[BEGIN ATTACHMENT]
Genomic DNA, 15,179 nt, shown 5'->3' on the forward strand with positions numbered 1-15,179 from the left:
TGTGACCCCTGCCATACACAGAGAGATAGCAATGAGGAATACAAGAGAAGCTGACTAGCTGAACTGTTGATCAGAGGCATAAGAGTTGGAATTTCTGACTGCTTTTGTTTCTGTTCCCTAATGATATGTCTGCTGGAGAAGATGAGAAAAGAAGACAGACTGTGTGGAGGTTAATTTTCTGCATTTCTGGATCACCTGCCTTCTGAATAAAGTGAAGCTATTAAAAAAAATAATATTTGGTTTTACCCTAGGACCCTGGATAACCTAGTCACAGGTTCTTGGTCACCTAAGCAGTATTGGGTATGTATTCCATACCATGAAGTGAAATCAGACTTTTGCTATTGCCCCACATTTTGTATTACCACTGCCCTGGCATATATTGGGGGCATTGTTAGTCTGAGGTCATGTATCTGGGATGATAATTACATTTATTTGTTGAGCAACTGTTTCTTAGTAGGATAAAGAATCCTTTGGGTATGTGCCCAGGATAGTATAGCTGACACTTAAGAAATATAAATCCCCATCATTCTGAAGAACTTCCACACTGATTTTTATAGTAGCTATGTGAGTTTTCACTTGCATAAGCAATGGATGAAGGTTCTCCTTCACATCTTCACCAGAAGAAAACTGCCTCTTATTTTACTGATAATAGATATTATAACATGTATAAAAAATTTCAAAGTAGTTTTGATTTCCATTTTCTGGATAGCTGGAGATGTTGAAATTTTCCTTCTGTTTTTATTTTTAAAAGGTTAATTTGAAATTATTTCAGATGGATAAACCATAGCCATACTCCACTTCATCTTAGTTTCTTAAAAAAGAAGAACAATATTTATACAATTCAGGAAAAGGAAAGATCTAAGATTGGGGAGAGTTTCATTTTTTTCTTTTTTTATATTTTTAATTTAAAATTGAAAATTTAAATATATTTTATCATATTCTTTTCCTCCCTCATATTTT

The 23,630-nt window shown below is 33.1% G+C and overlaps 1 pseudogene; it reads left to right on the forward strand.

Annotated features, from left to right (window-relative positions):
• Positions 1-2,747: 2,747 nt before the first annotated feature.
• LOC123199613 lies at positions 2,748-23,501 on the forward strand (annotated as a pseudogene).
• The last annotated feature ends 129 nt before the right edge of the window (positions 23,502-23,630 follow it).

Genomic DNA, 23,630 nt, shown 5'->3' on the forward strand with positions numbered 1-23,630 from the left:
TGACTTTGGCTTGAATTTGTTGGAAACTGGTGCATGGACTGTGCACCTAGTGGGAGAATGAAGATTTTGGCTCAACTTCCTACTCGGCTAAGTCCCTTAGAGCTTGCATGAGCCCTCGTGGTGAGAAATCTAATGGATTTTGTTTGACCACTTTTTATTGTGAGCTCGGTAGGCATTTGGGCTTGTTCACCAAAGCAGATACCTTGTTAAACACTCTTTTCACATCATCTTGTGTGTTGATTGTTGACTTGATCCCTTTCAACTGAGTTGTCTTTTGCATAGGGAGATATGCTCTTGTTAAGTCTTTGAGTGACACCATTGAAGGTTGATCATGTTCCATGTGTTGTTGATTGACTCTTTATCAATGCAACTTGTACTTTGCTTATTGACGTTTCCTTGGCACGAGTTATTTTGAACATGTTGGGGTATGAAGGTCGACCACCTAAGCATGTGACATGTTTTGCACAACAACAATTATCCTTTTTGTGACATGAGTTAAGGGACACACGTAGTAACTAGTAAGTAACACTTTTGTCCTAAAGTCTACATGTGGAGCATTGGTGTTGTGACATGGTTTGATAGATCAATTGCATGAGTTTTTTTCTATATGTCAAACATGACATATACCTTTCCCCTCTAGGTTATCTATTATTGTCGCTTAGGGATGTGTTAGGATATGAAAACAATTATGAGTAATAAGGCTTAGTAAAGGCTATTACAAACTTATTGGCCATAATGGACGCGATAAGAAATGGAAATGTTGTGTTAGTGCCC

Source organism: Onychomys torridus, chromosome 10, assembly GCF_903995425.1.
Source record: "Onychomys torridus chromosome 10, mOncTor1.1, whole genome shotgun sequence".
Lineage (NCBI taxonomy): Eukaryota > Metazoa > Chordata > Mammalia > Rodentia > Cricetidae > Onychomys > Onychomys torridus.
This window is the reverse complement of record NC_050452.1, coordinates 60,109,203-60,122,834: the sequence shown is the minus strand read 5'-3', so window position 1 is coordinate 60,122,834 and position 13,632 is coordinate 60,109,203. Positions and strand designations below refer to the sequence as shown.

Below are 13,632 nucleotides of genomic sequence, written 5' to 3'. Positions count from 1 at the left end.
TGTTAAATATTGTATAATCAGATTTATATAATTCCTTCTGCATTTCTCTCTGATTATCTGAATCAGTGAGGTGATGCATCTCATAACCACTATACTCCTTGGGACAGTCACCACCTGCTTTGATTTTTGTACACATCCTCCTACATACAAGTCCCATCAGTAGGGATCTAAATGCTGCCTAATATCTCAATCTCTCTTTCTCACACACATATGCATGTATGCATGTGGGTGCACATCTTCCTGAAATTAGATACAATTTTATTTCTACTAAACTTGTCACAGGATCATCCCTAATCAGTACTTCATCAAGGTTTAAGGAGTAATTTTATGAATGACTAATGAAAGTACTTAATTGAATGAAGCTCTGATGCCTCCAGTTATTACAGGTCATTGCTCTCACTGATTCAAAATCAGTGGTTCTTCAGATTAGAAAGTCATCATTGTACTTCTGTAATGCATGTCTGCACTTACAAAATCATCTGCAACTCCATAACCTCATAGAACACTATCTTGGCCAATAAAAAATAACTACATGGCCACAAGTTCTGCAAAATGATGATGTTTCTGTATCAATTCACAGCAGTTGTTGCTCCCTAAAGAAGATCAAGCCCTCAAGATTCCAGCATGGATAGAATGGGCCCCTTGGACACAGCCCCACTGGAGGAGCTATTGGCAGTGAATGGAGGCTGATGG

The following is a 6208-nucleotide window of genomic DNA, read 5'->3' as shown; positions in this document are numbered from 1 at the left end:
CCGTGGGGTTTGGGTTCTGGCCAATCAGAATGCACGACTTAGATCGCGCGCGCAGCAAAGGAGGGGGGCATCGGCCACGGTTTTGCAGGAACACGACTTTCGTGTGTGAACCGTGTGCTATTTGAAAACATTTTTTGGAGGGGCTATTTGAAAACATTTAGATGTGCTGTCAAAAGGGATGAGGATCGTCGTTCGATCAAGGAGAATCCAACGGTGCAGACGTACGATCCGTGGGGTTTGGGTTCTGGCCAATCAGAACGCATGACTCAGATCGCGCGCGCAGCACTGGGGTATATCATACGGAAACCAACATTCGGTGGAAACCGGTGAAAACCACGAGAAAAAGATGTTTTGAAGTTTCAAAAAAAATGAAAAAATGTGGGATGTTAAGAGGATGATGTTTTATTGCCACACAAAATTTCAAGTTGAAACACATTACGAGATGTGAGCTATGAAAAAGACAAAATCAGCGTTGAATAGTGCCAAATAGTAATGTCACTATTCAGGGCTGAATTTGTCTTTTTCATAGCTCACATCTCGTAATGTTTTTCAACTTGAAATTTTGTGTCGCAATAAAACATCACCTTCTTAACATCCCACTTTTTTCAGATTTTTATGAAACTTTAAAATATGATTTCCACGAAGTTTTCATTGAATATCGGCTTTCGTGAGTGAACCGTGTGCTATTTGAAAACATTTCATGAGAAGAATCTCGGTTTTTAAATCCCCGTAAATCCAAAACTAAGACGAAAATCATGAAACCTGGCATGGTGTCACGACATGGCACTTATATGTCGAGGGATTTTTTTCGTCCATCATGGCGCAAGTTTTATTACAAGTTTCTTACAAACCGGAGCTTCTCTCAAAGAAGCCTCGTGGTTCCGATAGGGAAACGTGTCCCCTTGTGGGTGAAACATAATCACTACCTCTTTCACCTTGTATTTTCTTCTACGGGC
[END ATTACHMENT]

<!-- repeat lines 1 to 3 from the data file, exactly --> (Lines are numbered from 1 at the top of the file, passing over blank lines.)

Genomic DNA, 15,179 nt, shown 5'->3' on the forward strand with positions numbered 1-15,179 from the left:
TGTGACCCCTGCCATACACAGAGAGATAGCAATGAGGAATACAAGAGAAGCTGACTAGCTGAACTGTTGATCAGAGGCATAAGAGTTGGAATTTCTGACTGCTTTTGTTTCTGTTCCCTAATGATATGTCTGCTGGAGAAGATGAGAAAAGAAGACAGACTGTGTGGAGGTTAATTTTCTGCATTTCTGGATCACCTGCCTTCTGAATAAAGTGAAGCTATTAAAAAAAATAATATTTGGTTTTACCCTAGGACCCTGGATAACCTAGTCACAGGTTCTTGGTCACCTAAGCAGTATTGGGTATGTATTCCATACCATGAAGTGAAATCAGACTTTTGCTATTGCCCCACATTTTGTATTACCACTGCCCTGGCATATATTGGGGGCATTGTTAGTCTGAGGTCATGTATCTGGGATGATAATTACATTTATTTGTTGAGCAACTGTTTCTTAGTAGGATAAAGAATCCTTTGGGTATGTGCCCAGGATAGTATAGCTGACACTTAAGAAATATAAATCCCCATCATTCTGAAGAACTTCCACACTGATTTTTATAGTAGCTATGTGAGTTTTCACTTGCATAAGCAATGGATGAAGGTTCTCCTTCACATCTTCACCAGAAGAAAACTGCCTCTTATTTTACTGATAATAGATATTATAACATGTATAAAAAATTTCAAAGTAGTTTTGATTTCCATTTTCTGGATAGCTGGAGATGTTGAAATTTTCCTTCTGTTTTTATTTTTAAAAGGTTAATTTGAAATTATTTCAGATGGATAAACCATAGCCATACTCCACTTCATCTTAGTTTCTTAAAAAAGAAGAACAATATTTATACAATTCAGGAAAAGGAAAGATCTAAGATTGGGGAGAGTTTCATTTTTTTCTTTTTTTATATTTTTAATTTAAAATTGAAAATTTAAATATATTTTATCATATTCTTTTCCTCCCTCATATTTT

The 23,630-nt window shown below is 33.1% G+C and overlaps 1 pseudogene; it reads left to right on the forward strand.